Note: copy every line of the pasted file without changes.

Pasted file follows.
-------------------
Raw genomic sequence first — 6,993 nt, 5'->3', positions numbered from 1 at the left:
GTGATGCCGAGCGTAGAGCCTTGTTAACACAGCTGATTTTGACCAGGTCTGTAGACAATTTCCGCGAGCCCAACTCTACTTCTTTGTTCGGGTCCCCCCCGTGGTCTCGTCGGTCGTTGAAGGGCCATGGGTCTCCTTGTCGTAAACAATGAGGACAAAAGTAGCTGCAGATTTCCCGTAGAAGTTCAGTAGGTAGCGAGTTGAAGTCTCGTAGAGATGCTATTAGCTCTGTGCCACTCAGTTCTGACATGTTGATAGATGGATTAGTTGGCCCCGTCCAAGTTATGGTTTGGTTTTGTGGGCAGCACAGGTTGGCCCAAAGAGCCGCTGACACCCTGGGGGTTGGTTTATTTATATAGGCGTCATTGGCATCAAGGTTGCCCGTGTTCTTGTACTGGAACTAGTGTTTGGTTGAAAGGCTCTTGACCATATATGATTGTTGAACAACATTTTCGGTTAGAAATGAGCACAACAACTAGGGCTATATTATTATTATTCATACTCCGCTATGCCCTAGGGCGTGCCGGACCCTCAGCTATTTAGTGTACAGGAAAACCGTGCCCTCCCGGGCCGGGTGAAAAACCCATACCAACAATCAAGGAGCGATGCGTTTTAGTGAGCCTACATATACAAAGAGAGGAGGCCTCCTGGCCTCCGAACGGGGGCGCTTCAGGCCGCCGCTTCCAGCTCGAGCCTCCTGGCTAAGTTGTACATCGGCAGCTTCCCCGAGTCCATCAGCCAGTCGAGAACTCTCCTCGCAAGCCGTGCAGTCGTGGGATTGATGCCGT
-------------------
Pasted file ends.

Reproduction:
Raw genomic sequence first — 6,993 nt, 5'->3', positions numbered from 1 at the left:
GTGATGCCGAGCGTAGAGCCTTGTTAACACAGCTGATTTTGACCAGGTCTGTAGACAATTTCCGCGAGCCCAACTCTACTTCTTTGTTCGGGTCCCCCCCGTGGTCTCGTCGGTCGTTGAAGGGCCATGGGTCTCCTTGTCGTAAACAATGAGGACAAAAGTAGCTGCAGATTTCCCGTAGAAGTTCAGTAGGTAGCGAGTTGAAGTCTCGTAGAGATGCTATTAGCTCTGTGCCACTCAGTTCTGACATGTTGATAGATGGATTAGTTGGCCCCGTCCAAGTTATGGTTTGGTTTTGTGGGCAGCACAGGTTGGCCCAAAGAGCCGCTGACACCCTGGGGGTTGGTTTATTTATATAGGCGTCATTGGCATCAAGGTTGCCCGTGTTCTTGTACTGGAACTAGTGTTTGGTTGAAAGGCTCTTGACCATATATGATTGTTGAACAACATTTTCGGTTAGAAATGAGCACAACAACTAGGGCTATATTATTATTATTCATACTCCGCTATGCCCTAGGGCGTGCCGGACCCTCAGCTATTTAGTGTACAGGAAAACCGTGCCCTCCCGGGCCGGGTGAAAAACCCATACCAACAATCAAGGAGCGATGCGTTTTAGTGAGCCTACATATACAAAGAGAGGAGGCCTCCTGGCCTCCGAACGGGGGCGCTTCAGGCCGCCGCTTCCAGCTCGAGCCTCCTGGCTAAGTTGTACATCGGCAGCTTCCCCGAGTCCATCAGCCAGTCGAGAACTCTCCTCGCAAGCCGTGCAGTCGTGGGATTGATGCCGT